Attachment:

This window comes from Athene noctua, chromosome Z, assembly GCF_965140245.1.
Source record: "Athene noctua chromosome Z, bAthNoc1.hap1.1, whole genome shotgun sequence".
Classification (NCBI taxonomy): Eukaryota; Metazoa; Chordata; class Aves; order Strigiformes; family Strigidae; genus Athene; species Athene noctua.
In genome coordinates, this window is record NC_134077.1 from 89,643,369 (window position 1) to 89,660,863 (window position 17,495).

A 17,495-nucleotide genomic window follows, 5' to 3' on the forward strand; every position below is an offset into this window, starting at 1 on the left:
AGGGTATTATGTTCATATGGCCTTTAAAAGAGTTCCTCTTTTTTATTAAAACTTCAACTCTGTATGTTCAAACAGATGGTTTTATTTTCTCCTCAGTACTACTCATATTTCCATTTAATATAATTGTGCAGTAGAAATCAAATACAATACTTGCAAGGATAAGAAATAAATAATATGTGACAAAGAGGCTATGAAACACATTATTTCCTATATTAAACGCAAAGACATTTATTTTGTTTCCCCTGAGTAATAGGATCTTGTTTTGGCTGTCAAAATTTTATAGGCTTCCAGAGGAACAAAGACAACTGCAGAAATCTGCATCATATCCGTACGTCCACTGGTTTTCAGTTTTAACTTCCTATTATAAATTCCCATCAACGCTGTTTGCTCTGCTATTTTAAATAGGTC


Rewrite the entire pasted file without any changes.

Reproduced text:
This window comes from Athene noctua, chromosome Z, assembly GCF_965140245.1.
Source record: "Athene noctua chromosome Z, bAthNoc1.hap1.1, whole genome shotgun sequence".
Classification (NCBI taxonomy): Eukaryota; Metazoa; Chordata; class Aves; order Strigiformes; family Strigidae; genus Athene; species Athene noctua.
In genome coordinates, this window is record NC_134077.1 from 89,643,369 (window position 1) to 89,660,863 (window position 17,495).

A 17,495-nucleotide genomic window follows, 5' to 3' on the forward strand; every position below is an offset into this window, starting at 1 on the left:
AGGGTATTATGTTCATATGGCCTTTAAAAGAGTTCCTCTTTTTTATTAAAACTTCAACTCTGTATGTTCAAACAGATGGTTTTATTTTCTCCTCAGTACTACTCATATTTCCATTTAATATAATTGTGCAGTAGAAATCAAATACAATACTTGCAAGGATAAGAAATAAATAATATGTGACAAAGAGGCTATGAAACACATTATTTCCTATATTAAACGCAAAGACATTTATTTTGTTTCCCCTGAGTAATAGGATCTTGTTTTGGCTGTCAAAATTTTATAGGCTTCCAGAGGAACAAAGACAACTGCAGAAATCTGCATCATATCCGTACGTCCACTGGTTTTCAGTTTTAACTTCCTATTATAAATTCCCATCAACGCTGTTTGCTCTGCTATTTTAAATAGGTC